Why Parenting From the Couch Backfires Hard Every Time

A couple of weeks ago we had a playdate with some friends. As five of our kids ran back and forth between two bedrooms and got busy pulling every toy in the house into the playroom, my two friends and I sat and chatted.

After a while – in the middle of a conversation – Annalyn interrupted, demanding my attention and then requiring my direction. When she didn’t obey right away, I snapped at her and sent her to sit on the steps for a time out.

Out of the corner of my eye, I noticed her inching up the stairs while staring me down with all the attitude a three-going-on-[13]-year-old can manage. “Get down here right now!” I hollered.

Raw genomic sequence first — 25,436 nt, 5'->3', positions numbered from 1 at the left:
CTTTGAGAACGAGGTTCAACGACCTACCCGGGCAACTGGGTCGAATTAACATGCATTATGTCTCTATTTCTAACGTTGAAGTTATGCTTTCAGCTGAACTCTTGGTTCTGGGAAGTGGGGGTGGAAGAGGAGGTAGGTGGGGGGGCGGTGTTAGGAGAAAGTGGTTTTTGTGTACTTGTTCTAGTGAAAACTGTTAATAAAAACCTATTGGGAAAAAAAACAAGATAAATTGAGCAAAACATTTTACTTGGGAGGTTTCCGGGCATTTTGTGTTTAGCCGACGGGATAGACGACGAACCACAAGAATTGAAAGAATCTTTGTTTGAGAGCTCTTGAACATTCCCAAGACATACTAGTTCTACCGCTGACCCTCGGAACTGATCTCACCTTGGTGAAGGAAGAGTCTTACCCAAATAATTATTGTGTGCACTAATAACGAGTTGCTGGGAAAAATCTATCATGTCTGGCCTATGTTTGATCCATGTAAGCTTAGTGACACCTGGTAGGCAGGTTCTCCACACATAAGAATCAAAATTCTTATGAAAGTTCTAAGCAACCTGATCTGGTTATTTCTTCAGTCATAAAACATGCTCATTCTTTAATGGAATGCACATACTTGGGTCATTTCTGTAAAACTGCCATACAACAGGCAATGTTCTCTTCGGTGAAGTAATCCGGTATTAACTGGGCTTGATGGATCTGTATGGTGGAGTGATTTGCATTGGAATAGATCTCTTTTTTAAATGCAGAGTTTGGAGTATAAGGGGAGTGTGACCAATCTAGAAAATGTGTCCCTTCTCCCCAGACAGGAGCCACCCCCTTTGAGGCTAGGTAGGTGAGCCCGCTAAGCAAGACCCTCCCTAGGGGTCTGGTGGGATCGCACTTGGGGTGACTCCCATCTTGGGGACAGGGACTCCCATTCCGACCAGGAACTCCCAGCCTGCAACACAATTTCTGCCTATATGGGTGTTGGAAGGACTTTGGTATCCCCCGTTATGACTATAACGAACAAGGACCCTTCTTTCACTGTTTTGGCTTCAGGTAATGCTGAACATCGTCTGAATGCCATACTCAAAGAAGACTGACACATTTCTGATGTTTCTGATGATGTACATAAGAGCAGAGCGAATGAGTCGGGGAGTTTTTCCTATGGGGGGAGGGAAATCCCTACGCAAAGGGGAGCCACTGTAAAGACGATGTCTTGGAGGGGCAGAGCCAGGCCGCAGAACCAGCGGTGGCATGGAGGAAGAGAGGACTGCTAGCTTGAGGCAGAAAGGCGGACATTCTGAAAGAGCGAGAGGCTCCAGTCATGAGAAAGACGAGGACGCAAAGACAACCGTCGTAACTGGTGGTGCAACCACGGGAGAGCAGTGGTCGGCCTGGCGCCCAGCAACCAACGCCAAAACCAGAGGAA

Not once did I get up off the floor and go to her. Not until it was time to pull her into a bedroom and have a talk about her misbehavior.

As I sat back down and resumed my conversation with my friends, I wasn’t embarrassed that they’d seen my child act up. And I wasn’t worried about their reaction to my talk with her. But I did realize that the whole problem could have been avoided if I’d just gotten off the floor.

I’ve read all the articles. I know the benefit of getting on her level and talking in a firm but gentle voice. But here’s the thing: I’m lazy.

Mary Carver
Mary Carverhttp://givinguponperfect.com
Mary Carver is a recovering perfectionist, wife, and mom of two daughters who blogs about family, faith, food, books, and sometimes her favorite TV shows at her blog, Giving Up on Perfect. For more Mary, you can follow her on Facebook, Pinterest, or Twitter.

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